Certain tables in SQL Server are temporary. However, not all versions of Tableau Server support them. This can restrict what you do with non-additive aggregates.
If you are using Tableau 9.0 and later, you can try using MEDIAN and COUNTD with blending in a published primary data source.
If you are using Tableau 8.3 or earlier, Tableau Server won’t support temporary tables. As such, you cannot use blending with non-additive aggregates when using a published data source as your primary data source.
3. There are non-additive aggregates from a multi-connection data source with a live connection
Temporary tables aren’t supported by multi-connection data sources that utilize live connections.
Extracts—or saved subsets of data—support temporary tables. Try using an extract of your multi-connection data source and this could solve the problem.
4. Non-additive aggregates from the primary data source
In order to use non-additive aggregates in the primary data source, the data source must originate from a relational database that allows temporary tables to be used.
Again, try creating an extract of your data source.
5. Non-additive aggregates from the secondary data source
To use non-additive aggregates in the secondary data source, the linking field from the primary data must be included in the view. As Tableau explains, no non-aggregated dimensions from the secondary data source can be included in the view.
Using an additive aggregation will enable some number functions to be used, e.g., using ROUND(SUM([SALES]),1 instead of ROUND([SALES],1).
6. Mixing data reduces the performance of high-granularity queries
To solve such problems, use additional data joining paths. For example, it can be Join data, or if you use SQL as a source, you can process the data using an SQL query. Always consider optimizing scenarios in advance, so you do not encounter a problem at the end of the project.
7. Calculated field does not appear in the Field drop-down list of the Sort dialog box when the calculated field uses data blending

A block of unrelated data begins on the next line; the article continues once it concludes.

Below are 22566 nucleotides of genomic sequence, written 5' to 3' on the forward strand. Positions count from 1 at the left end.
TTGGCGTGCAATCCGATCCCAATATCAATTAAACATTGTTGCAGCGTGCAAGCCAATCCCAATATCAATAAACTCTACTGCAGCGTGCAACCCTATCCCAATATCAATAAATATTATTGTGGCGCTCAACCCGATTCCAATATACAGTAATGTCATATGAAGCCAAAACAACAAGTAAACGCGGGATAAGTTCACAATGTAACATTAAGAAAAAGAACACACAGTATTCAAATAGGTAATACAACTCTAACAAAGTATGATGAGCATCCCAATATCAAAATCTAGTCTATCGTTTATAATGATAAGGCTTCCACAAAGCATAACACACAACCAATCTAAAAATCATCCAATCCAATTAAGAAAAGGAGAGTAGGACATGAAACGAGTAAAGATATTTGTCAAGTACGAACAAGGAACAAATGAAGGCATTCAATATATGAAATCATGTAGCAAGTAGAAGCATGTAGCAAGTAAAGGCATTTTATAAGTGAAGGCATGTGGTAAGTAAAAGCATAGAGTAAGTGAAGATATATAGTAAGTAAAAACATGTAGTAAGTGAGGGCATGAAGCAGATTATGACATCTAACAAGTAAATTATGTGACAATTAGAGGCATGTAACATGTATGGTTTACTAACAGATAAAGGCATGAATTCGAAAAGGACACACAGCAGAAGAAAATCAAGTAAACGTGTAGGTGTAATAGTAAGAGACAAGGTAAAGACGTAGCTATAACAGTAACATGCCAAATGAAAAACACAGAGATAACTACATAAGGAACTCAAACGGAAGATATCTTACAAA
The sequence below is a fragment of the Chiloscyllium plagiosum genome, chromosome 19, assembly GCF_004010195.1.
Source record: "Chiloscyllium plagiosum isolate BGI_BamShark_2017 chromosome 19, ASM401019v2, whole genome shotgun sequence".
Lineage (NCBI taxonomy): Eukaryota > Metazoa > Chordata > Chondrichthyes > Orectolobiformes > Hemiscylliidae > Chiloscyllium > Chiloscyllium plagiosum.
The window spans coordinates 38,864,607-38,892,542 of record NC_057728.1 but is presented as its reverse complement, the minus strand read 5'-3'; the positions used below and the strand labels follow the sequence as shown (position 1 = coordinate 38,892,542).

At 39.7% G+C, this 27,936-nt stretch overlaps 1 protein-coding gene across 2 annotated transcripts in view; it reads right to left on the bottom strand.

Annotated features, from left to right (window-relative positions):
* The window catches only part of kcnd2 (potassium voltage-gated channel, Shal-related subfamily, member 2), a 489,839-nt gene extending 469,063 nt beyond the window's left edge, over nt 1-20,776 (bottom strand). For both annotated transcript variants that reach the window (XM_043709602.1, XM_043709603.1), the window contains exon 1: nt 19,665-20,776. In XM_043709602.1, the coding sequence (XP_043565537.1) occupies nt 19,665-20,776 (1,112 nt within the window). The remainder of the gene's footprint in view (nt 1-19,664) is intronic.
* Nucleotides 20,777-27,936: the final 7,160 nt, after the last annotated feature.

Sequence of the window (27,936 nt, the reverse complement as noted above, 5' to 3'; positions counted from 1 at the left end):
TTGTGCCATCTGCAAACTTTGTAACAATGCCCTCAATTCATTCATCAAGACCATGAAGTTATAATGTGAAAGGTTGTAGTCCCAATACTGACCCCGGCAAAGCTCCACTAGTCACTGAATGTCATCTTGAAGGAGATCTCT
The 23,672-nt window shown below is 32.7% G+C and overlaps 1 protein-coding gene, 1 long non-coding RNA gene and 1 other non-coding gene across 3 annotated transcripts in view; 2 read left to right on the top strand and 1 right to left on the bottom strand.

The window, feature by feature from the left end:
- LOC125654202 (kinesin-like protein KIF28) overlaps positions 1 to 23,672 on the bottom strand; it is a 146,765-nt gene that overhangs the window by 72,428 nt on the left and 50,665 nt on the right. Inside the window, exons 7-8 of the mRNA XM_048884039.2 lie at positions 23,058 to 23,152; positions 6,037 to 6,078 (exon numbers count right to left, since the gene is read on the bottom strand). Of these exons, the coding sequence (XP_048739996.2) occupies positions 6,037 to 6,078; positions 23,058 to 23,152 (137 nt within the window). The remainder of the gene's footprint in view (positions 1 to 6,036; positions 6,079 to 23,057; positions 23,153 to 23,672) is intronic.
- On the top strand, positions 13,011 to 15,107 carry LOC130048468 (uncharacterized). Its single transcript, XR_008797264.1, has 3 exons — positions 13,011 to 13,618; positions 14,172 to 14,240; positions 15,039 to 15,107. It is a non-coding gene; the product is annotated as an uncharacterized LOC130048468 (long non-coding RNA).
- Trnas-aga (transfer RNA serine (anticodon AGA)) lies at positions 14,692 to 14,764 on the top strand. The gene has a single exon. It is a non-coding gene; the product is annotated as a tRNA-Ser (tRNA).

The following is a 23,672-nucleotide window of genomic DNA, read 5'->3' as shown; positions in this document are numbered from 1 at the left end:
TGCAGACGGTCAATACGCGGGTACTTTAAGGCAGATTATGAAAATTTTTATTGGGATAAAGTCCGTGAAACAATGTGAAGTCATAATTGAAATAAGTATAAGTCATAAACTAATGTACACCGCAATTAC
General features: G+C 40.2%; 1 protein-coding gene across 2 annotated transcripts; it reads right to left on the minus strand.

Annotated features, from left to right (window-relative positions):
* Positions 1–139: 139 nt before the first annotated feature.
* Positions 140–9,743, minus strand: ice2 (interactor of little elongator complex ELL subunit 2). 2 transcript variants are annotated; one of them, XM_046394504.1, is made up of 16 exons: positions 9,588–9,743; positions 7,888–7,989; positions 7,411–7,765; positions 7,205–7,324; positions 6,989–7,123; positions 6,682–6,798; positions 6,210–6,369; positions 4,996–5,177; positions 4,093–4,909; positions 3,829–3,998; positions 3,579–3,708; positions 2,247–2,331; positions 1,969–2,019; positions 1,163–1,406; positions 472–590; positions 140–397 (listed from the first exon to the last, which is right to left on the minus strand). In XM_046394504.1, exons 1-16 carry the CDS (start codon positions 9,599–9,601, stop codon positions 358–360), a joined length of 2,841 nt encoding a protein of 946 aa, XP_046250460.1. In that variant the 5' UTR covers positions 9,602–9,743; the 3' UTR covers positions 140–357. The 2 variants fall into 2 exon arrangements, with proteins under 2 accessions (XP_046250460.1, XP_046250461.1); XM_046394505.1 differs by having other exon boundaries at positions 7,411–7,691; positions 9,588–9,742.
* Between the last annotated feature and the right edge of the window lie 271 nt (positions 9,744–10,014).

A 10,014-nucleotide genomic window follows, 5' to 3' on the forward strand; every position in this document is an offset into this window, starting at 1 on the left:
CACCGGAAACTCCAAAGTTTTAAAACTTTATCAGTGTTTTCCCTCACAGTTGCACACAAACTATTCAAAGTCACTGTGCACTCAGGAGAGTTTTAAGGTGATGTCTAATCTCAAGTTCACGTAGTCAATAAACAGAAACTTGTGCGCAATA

There are several workarounds to solve this problem. Try the following two procedures:
- Manually apply a calculated sort. To do this, you need to go to the sorting properties and try changing the sorting parameters.
- In the secondary data source, create a calculated field. In a calculated field, try writing a measure that combines the data you want to sort. For example, it might be the SUM () function. Then change the calculation type to discrete. Then transfer the created measure to the Rows or Columns shelves. By default, the lines will be sorted in ascending order; you can make the measure negative to change this. To do this, add “-” in front of the measure.
8. Cube data sources (datacubes) can only be used as the primary data source for data blending
None. Datacubes cannot be used as a secondary data source.
9. Cannot publish a data blending source as a single server data source
To solve this, publish the data sources separately on the same server and then merge the published data sources.
10. Tableau times out when working with blended data
When performing calculations in Tableau workbooks, always aggregate data from secondary data sources to make queries more efficient.
Using Tableau Prep
Tableau Prep provides a slightly more flexible and automated way to prepare your data – blend and transform – for analytics in Tableau. But Tableau Prep has major limitations as you can see in our comparison guide of Datameer and Tableau Prep.
Datameer: A Better Way to Transform and Blend